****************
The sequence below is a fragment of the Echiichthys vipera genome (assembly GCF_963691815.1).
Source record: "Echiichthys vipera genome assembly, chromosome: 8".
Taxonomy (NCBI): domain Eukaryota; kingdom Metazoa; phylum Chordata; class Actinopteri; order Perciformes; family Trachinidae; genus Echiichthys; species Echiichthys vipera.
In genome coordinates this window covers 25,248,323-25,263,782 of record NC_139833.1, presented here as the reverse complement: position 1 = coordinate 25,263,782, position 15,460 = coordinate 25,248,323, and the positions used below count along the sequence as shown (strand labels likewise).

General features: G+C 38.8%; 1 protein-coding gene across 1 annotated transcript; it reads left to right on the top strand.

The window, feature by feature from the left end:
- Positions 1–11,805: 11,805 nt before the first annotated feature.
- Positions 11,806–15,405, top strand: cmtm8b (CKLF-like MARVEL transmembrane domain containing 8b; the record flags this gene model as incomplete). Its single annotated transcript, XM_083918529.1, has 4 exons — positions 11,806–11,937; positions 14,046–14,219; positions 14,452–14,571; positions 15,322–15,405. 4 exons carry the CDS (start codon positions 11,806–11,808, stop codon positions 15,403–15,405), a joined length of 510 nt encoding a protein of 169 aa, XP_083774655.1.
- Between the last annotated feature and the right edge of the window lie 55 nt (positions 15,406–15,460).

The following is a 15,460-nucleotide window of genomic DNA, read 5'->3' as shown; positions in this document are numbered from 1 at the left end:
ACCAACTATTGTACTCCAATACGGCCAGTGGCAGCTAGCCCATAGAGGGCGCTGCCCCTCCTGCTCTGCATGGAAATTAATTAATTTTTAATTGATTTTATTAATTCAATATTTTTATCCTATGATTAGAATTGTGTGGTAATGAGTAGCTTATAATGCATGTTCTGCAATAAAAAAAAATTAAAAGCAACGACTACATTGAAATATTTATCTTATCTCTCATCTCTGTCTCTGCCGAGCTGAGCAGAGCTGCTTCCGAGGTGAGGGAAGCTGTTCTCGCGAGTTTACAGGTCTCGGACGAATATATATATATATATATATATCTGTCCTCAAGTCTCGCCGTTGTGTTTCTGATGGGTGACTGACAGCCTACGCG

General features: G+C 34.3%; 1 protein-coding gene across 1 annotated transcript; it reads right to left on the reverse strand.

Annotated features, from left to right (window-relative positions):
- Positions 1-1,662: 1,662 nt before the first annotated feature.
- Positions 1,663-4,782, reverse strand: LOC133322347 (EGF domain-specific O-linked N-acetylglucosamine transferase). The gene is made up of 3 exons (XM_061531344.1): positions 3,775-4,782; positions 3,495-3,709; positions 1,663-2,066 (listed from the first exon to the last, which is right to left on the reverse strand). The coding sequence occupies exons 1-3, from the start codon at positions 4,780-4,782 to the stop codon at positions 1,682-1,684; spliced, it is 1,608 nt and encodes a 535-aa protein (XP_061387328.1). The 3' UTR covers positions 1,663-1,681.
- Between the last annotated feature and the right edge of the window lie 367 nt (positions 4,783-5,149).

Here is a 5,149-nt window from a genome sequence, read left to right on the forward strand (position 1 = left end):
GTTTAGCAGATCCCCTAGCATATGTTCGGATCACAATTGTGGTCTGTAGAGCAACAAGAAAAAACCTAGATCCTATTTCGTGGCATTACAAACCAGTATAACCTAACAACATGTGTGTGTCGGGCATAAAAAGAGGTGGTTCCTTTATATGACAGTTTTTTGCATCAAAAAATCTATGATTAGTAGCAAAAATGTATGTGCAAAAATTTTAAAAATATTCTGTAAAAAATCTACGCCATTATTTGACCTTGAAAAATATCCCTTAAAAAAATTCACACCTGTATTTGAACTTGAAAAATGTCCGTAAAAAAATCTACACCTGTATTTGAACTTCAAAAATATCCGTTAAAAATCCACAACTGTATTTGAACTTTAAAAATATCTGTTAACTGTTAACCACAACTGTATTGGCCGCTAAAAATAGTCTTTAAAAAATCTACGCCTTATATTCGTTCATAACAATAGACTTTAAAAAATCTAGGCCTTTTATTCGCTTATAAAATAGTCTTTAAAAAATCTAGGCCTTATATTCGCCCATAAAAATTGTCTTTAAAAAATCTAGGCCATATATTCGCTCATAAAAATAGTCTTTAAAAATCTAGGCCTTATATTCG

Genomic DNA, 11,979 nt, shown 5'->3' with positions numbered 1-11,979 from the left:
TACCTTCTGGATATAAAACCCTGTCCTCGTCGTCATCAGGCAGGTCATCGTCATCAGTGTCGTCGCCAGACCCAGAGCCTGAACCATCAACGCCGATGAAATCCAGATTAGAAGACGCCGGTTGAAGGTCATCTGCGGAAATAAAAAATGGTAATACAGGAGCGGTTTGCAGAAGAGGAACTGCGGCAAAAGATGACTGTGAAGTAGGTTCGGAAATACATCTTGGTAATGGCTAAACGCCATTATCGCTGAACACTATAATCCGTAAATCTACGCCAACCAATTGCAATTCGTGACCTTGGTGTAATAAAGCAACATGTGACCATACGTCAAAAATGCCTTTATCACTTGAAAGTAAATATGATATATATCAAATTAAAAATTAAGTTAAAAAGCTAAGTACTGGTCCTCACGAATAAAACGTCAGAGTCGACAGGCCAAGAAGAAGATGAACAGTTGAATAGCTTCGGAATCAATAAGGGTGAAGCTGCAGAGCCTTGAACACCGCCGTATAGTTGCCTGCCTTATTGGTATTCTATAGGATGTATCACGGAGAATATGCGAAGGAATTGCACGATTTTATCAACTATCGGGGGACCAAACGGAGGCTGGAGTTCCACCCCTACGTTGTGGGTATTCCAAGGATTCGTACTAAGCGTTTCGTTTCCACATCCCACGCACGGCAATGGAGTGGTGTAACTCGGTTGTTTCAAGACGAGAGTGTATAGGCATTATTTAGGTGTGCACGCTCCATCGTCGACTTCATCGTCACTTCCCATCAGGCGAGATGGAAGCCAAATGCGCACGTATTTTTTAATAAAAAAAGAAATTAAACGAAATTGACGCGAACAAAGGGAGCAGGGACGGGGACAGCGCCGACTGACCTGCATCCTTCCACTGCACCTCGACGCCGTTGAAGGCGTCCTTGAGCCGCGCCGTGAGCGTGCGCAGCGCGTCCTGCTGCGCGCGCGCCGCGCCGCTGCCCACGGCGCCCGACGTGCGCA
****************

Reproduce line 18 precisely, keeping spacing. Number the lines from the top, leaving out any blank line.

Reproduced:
GTTTAGCAGATCCCCTAGCATATGTTCGGATCACAATTGTGGTCTGTAGAGCAACAAGAAAAAACCTAGATCCTATTTCGTGGCATTACAAACCAGTATAACCTAACAACATGTGTGTGTCGGGCATAAAAAGAGGTGGTTCCTTTATATGACAGTTTTTTGCATCAAAAAATCTATGATTAGTAGCAAAAATGTATGTGCAAAAATTTTAAAAATATTCTGTAAAAAATCTACGCCATTATTTGACCTTGAAAAATATCCCTTAAAAAAATTCACACCTGTATTTGAACTTGAAAAATGTCCGTAAAAAAATCTACACCTGTATTTGAACTTCAAAAATATCCGTTAAAAATCCACAACTGTATTTGAACTTTAAAAATATCTGTTAACTGTTAACCACAACTGTATTGGCCGCTAAAAATAGTCTTTAAAAAATCTACGCCTTATATTCGTTCATAACAATAGACTTTAAAAAATCTAGGCCTTTTATTCGCTTATAAAATAGTCTTTAAAAAATCTAGGCCTTATATTCGCCCATAAAAATTGTCTTTAAAAAATCTAGGCCATATATTCGCTCATAAAAATAGTCTTTAAAAATCTAGGCCTTATATTCG